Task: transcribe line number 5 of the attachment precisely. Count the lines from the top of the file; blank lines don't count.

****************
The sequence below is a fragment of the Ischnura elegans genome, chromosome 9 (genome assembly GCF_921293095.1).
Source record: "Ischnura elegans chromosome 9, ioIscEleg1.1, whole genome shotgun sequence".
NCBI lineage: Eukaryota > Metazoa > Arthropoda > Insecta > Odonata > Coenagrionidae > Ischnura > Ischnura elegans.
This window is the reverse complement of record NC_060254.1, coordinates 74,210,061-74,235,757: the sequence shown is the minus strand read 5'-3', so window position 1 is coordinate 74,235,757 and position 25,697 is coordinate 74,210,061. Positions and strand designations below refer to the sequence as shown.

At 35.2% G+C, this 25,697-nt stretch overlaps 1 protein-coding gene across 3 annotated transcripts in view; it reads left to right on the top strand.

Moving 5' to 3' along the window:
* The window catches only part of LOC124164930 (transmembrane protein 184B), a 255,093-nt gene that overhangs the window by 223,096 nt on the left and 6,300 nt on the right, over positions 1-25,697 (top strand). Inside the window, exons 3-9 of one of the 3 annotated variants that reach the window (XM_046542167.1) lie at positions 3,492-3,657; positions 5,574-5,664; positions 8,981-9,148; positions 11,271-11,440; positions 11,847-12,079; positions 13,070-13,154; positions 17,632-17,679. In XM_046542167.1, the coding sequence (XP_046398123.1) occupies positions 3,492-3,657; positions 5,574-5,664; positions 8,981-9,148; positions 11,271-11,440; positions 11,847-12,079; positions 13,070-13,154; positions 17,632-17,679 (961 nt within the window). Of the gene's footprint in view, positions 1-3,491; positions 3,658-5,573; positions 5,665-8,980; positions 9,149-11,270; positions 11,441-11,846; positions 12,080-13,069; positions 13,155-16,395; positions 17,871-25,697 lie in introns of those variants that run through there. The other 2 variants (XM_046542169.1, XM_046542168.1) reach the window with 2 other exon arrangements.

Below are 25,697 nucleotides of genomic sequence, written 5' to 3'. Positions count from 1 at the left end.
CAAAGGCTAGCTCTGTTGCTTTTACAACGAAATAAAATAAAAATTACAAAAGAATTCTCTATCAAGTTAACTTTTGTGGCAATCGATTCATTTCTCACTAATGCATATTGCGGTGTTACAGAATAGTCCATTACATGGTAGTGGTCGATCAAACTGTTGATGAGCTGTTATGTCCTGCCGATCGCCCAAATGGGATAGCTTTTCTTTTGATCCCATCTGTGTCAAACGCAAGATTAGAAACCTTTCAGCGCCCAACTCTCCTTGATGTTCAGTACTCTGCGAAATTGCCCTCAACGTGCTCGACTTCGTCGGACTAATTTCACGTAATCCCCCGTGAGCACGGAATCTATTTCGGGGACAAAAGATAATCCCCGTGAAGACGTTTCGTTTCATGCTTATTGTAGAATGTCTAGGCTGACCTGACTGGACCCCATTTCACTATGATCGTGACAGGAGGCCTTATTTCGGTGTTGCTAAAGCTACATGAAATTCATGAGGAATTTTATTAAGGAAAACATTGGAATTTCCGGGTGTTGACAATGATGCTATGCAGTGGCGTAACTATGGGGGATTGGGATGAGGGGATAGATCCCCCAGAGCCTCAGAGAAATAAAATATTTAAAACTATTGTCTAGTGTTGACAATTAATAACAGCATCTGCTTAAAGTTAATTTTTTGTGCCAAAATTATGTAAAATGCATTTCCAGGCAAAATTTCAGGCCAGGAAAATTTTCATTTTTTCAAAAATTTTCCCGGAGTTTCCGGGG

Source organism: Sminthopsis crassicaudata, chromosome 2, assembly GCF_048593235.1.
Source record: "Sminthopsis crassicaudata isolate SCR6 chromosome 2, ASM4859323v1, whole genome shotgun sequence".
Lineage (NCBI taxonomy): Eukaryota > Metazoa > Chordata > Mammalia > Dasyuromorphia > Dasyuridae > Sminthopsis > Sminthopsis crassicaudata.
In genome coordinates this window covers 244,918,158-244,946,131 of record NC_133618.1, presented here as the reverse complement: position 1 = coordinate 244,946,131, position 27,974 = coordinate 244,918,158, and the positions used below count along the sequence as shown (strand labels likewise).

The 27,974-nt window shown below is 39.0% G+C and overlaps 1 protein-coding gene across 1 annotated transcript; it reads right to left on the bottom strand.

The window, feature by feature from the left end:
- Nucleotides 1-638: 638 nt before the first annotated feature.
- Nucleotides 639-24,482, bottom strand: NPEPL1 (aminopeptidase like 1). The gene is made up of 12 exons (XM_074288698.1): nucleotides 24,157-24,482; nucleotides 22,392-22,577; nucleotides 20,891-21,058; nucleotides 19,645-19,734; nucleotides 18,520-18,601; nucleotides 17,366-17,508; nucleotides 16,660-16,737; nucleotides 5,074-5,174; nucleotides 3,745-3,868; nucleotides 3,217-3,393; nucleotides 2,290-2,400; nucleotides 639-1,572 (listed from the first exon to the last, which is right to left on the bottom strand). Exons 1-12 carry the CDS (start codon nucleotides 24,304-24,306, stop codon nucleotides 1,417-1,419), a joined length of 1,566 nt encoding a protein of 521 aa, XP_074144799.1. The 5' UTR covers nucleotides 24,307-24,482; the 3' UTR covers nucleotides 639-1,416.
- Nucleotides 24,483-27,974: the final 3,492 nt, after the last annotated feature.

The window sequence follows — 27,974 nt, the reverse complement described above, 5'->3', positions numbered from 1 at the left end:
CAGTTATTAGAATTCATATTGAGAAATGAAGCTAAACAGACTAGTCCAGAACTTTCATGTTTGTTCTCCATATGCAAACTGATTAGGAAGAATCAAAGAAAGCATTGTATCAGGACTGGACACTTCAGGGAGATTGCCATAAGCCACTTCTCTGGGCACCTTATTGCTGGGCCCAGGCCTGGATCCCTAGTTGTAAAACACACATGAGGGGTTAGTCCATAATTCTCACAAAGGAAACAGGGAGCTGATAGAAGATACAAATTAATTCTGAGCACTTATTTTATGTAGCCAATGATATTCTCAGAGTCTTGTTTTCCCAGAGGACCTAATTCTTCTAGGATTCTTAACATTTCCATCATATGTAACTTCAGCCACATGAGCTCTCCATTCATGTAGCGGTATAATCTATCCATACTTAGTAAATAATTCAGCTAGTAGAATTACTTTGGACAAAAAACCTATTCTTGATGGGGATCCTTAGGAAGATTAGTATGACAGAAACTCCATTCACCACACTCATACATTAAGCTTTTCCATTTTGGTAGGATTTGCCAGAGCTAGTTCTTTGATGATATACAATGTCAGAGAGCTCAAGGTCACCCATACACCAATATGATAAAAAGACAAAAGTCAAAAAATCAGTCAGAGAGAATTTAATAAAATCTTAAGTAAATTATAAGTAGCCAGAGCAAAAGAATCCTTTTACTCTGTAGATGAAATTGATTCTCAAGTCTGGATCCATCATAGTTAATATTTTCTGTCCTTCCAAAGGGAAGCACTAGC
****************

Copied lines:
At 35.2% G+C, this 25,697-nt stretch overlaps 1 protein-coding gene across 3 annotated transcripts in view; it reads left to right on the top strand.